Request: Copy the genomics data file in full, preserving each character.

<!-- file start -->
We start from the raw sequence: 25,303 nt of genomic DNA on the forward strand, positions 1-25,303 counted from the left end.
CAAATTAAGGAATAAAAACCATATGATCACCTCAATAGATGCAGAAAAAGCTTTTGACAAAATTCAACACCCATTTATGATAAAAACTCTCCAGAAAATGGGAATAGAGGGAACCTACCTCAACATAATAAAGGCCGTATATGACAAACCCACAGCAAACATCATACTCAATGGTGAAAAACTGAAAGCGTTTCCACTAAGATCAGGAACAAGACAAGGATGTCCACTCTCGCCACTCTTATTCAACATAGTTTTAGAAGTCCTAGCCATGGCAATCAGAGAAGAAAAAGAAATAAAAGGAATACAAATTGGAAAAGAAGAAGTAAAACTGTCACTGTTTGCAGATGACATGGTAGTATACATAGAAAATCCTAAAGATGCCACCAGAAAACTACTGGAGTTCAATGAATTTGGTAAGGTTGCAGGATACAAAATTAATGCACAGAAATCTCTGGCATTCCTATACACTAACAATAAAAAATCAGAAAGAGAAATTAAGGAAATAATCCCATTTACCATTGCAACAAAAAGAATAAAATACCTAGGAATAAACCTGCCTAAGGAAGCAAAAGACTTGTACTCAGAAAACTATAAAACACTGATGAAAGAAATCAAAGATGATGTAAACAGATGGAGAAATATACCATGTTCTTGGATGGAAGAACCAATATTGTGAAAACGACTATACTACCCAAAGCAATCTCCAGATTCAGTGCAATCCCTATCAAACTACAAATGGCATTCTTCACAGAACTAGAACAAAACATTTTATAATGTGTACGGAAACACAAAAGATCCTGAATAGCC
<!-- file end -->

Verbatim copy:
We start from the raw sequence: 25,303 nt of genomic DNA on the forward strand, positions 1-25,303 counted from the left end.
CAAATTAAGGAATAAAAACCATATGATCACCTCAATAGATGCAGAAAAAGCTTTTGACAAAATTCAACACCCATTTATGATAAAAACTCTCCAGAAAATGGGAATAGAGGGAACCTACCTCAACATAATAAAGGCCGTATATGACAAACCCACAGCAAACATCATACTCAATGGTGAAAAACTGAAAGCGTTTCCACTAAGATCAGGAACAAGACAAGGATGTCCACTCTCGCCACTCTTATTCAACATAGTTTTAGAAGTCCTAGCCATGGCAATCAGAGAAGAAAAAGAAATAAAAGGAATACAAATTGGAAAAGAAGAAGTAAAACTGTCACTGTTTGCAGATGACATGGTAGTATACATAGAAAATCCTAAAGATGCCACCAGAAAACTACTGGAGTTCAATGAATTTGGTAAGGTTGCAGGATACAAAATTAATGCACAGAAATCTCTGGCATTCCTATACACTAACAATAAAAAATCAGAAAGAGAAATTAAGGAAATAATCCCATTTACCATTGCAACAAAAAGAATAAAATACCTAGGAATAAACCTGCCTAAGGAAGCAAAAGACTTGTACTCAGAAAACTATAAAACACTGATGAAAGAAATCAAAGATGATGTAAACAGATGGAGAAATATACCATGTTCTTGGATGGAAGAACCAATATTGTGAAAACGACTATACTACCCAAAGCAATCTCCAGATTCAGTGCAATCCCTATCAAACTACAAATGGCATTCTTCACAGAACTAGAACAAAACATTTTATAATGTGTACGGAAACACAAAAGATCCTGAATAGCC